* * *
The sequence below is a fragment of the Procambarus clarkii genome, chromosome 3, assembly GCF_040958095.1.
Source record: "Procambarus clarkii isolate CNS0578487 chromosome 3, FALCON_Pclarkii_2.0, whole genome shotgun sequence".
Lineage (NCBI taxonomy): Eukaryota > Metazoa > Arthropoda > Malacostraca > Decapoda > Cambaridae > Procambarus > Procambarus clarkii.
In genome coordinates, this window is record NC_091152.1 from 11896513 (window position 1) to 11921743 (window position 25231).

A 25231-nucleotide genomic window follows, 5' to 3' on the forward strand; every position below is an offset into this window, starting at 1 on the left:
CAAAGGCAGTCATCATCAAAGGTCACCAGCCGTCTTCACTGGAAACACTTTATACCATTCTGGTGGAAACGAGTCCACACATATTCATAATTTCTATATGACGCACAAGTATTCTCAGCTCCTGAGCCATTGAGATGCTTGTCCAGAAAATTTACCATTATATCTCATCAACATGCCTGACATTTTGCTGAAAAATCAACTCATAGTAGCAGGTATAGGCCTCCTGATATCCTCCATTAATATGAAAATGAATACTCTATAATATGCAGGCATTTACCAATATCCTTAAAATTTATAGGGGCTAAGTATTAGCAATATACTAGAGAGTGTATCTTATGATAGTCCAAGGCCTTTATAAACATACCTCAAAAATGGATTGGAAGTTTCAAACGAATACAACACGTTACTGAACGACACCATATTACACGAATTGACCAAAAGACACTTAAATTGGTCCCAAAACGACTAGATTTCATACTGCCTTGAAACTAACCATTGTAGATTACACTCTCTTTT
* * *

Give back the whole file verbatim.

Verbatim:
The sequence below is a fragment of the Procambarus clarkii genome, chromosome 3, assembly GCF_040958095.1.
Source record: "Procambarus clarkii isolate CNS0578487 chromosome 3, FALCON_Pclarkii_2.0, whole genome shotgun sequence".
Lineage (NCBI taxonomy): Eukaryota > Metazoa > Arthropoda > Malacostraca > Decapoda > Cambaridae > Procambarus > Procambarus clarkii.
In genome coordinates, this window is record NC_091152.1 from 11896513 (window position 1) to 11921743 (window position 25231).

A 25231-nucleotide genomic window follows, 5' to 3' on the forward strand; every position below is an offset into this window, starting at 1 on the left:
CAAAGGCAGTCATCATCAAAGGTCACCAGCCGTCTTCACTGGAAACACTTTATACCATTCTGGTGGAAACGAGTCCACACATATTCATAATTTCTATATGACGCACAAGTATTCTCAGCTCCTGAGCCATTGAGATGCTTGTCCAGAAAATTTACCATTATATCTCATCAACATGCCTGACATTTTGCTGAAAAATCAACTCATAGTAGCAGGTATAGGCCTCCTGATATCCTCCATTAATATGAAAATGAATACTCTATAATATGCAGGCATTTACCAATATCCTTAAAATTTATAGGGGCTAAGTATTAGCAATATACTAGAGAGTGTATCTTATGATAGTCCAAGGCCTTTATAAACATACCTCAAAAATGGATTGGAAGTTTCAAACGAATACAACACGTTACTGAACGACACCATATTACACGAATTGACCAAAAGACACTTAAATTGGTCCCAAAACGACTAGATTTCATACTGCCTTGAAACTAACCATTGTAGATTACACTCTCTTTT